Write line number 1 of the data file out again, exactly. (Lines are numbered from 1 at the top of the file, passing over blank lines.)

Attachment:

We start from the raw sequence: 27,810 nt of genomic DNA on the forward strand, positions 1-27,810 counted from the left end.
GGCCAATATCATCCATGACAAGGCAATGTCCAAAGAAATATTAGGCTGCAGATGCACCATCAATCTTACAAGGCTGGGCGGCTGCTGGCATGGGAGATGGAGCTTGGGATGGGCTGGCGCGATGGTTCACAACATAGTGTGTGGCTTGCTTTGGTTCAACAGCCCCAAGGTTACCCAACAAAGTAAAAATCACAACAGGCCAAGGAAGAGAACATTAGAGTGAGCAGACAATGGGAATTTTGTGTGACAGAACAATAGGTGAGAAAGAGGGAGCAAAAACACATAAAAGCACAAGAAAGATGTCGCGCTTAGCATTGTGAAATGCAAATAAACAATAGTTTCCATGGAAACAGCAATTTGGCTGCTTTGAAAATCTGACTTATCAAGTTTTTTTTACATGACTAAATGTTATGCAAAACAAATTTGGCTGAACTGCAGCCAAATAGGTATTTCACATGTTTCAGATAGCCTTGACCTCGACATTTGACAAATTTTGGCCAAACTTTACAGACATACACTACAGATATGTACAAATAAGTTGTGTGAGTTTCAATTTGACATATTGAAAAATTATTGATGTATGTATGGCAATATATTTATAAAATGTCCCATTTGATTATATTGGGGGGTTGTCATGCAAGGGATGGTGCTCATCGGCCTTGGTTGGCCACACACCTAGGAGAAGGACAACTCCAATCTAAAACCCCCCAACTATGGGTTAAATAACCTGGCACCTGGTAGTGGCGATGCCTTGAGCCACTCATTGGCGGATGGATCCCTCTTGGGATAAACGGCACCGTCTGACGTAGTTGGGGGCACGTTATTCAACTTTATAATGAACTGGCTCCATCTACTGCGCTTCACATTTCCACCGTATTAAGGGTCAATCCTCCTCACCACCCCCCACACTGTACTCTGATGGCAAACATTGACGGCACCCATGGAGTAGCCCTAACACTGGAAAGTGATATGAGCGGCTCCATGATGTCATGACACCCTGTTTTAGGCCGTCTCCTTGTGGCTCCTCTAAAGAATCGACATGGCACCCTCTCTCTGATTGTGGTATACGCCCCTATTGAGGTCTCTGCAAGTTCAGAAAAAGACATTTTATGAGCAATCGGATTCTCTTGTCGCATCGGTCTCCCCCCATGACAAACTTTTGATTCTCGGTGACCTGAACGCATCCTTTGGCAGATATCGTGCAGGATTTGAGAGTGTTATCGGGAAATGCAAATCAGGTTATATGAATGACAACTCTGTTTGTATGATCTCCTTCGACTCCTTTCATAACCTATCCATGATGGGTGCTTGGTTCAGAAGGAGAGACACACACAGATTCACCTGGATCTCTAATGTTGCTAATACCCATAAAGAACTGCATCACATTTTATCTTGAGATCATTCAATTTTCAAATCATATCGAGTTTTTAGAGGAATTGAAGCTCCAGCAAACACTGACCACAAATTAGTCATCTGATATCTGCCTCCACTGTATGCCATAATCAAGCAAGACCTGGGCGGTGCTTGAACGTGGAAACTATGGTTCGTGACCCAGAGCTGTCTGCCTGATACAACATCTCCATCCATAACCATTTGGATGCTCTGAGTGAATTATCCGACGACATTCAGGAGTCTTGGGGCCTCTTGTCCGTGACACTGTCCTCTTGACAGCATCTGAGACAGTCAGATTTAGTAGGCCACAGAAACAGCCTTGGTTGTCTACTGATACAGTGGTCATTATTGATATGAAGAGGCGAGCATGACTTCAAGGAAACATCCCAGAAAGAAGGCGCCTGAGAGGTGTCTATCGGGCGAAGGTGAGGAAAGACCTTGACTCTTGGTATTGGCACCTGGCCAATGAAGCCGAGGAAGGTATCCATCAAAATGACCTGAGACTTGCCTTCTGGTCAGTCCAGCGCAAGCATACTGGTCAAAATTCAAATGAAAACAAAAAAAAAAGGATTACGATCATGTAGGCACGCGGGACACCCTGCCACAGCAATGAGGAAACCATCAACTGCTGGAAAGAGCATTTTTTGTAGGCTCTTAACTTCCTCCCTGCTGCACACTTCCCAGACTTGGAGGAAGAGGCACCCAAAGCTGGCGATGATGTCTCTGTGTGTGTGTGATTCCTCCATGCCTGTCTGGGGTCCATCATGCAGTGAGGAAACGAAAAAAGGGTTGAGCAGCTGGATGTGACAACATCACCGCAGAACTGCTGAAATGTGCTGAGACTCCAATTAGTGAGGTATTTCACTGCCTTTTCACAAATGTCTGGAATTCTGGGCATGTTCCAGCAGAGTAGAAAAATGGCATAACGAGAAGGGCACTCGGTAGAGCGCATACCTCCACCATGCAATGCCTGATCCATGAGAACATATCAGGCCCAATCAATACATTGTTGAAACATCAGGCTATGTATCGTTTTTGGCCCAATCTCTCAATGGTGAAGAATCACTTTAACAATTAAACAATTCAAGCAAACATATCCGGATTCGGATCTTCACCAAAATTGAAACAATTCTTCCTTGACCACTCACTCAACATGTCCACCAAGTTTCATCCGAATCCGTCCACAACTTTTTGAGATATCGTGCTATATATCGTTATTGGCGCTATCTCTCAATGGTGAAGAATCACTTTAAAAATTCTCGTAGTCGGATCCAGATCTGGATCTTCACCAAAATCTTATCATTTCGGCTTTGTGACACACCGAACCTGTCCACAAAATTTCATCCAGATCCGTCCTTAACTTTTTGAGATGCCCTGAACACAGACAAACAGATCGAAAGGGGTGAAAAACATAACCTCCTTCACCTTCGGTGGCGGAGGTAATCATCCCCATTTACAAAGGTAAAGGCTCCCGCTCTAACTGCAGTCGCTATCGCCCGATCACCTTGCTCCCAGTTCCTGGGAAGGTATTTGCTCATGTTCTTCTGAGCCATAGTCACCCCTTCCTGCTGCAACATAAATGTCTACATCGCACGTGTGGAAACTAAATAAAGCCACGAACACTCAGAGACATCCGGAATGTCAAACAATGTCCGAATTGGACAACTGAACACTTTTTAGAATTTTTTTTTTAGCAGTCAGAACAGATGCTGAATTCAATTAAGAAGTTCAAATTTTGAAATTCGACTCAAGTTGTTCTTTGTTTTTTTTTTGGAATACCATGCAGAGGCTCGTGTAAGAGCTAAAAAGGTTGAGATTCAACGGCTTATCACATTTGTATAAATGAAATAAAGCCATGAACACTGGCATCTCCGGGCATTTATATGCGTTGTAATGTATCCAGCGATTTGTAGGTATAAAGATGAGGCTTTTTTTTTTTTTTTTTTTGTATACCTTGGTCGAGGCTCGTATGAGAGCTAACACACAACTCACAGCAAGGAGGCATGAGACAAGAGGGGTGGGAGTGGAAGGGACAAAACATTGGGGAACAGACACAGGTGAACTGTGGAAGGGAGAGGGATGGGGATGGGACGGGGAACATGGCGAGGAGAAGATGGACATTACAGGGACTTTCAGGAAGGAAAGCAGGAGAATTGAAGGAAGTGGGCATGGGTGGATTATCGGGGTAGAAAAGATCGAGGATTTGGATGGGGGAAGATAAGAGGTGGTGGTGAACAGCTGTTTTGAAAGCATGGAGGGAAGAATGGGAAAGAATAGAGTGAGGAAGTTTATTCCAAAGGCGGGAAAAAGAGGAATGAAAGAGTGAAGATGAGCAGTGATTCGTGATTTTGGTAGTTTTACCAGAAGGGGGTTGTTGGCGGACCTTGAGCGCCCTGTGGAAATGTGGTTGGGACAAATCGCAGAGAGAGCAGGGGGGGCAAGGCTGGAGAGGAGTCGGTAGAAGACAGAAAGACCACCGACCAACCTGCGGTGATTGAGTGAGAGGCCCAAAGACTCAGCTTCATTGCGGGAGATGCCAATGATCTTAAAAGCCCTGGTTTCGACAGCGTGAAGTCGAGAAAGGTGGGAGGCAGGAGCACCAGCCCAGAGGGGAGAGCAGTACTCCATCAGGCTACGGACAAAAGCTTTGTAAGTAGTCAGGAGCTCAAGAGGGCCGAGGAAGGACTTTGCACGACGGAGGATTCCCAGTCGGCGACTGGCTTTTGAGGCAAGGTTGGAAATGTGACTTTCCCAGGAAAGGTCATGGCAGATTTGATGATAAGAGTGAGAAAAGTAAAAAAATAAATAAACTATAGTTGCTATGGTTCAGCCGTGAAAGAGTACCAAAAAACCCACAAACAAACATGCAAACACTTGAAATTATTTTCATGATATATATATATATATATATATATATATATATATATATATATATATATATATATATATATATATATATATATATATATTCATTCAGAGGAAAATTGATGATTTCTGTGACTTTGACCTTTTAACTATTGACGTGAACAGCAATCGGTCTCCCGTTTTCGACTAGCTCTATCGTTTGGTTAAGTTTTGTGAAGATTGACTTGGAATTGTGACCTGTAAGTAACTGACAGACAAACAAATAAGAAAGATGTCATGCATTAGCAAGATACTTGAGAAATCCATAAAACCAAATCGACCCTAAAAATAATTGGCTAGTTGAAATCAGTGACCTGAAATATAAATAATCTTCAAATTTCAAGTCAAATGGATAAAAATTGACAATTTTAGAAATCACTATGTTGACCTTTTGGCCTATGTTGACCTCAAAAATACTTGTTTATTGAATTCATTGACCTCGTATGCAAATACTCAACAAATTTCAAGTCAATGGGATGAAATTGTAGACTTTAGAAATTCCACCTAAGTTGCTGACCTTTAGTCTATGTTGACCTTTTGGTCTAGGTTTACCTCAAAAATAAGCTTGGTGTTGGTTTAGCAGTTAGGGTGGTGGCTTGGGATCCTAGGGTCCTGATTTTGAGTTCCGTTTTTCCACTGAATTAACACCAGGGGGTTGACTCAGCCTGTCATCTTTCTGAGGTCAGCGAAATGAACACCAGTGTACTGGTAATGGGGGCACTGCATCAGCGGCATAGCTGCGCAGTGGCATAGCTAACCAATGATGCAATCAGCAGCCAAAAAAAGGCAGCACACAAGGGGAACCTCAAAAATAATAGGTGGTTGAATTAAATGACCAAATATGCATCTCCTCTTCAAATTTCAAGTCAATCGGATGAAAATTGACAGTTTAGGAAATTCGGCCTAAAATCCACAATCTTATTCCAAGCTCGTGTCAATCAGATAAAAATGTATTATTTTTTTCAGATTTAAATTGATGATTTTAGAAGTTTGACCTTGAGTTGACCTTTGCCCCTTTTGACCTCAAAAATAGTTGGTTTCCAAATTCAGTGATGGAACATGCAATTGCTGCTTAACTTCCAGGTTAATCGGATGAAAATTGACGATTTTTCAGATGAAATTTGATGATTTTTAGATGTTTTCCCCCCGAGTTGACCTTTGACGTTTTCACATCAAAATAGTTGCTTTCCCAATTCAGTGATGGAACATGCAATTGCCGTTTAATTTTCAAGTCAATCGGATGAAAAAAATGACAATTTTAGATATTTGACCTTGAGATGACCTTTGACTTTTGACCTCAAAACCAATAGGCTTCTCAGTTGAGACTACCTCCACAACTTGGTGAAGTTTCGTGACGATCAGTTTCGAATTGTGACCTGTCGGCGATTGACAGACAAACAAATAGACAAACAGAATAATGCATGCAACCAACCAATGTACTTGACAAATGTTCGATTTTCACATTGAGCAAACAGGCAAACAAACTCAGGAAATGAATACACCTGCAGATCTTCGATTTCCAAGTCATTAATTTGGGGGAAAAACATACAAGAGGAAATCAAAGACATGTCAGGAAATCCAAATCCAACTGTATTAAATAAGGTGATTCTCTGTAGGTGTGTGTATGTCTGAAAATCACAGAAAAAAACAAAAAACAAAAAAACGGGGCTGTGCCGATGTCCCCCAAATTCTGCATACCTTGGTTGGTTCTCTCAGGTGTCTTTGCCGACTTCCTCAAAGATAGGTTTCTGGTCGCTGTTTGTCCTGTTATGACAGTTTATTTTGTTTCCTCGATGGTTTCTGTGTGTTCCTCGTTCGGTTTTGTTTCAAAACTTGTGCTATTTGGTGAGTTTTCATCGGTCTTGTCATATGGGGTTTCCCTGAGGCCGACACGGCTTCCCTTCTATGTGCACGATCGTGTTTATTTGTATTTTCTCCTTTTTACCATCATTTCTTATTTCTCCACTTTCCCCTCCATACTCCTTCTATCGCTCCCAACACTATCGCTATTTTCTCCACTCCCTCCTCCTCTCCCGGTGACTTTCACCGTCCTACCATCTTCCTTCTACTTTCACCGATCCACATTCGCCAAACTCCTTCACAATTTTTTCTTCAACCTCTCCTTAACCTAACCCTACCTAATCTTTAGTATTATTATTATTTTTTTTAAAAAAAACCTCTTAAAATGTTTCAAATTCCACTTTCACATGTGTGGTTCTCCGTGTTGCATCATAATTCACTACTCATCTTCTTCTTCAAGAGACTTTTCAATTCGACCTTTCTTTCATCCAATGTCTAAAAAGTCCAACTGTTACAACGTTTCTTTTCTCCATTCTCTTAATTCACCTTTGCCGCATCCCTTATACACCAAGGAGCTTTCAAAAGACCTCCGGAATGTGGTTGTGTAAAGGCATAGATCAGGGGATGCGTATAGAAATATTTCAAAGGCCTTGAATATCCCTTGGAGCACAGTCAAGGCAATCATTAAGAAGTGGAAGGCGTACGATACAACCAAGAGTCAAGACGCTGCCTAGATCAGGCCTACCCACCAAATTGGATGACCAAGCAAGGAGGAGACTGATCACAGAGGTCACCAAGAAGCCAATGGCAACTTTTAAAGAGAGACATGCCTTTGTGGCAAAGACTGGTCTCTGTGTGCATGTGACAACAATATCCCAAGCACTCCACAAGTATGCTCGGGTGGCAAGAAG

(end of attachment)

We start from the raw sequence: 27,810 nt of genomic DNA on the forward strand, positions 1-27,810 counted from the left end.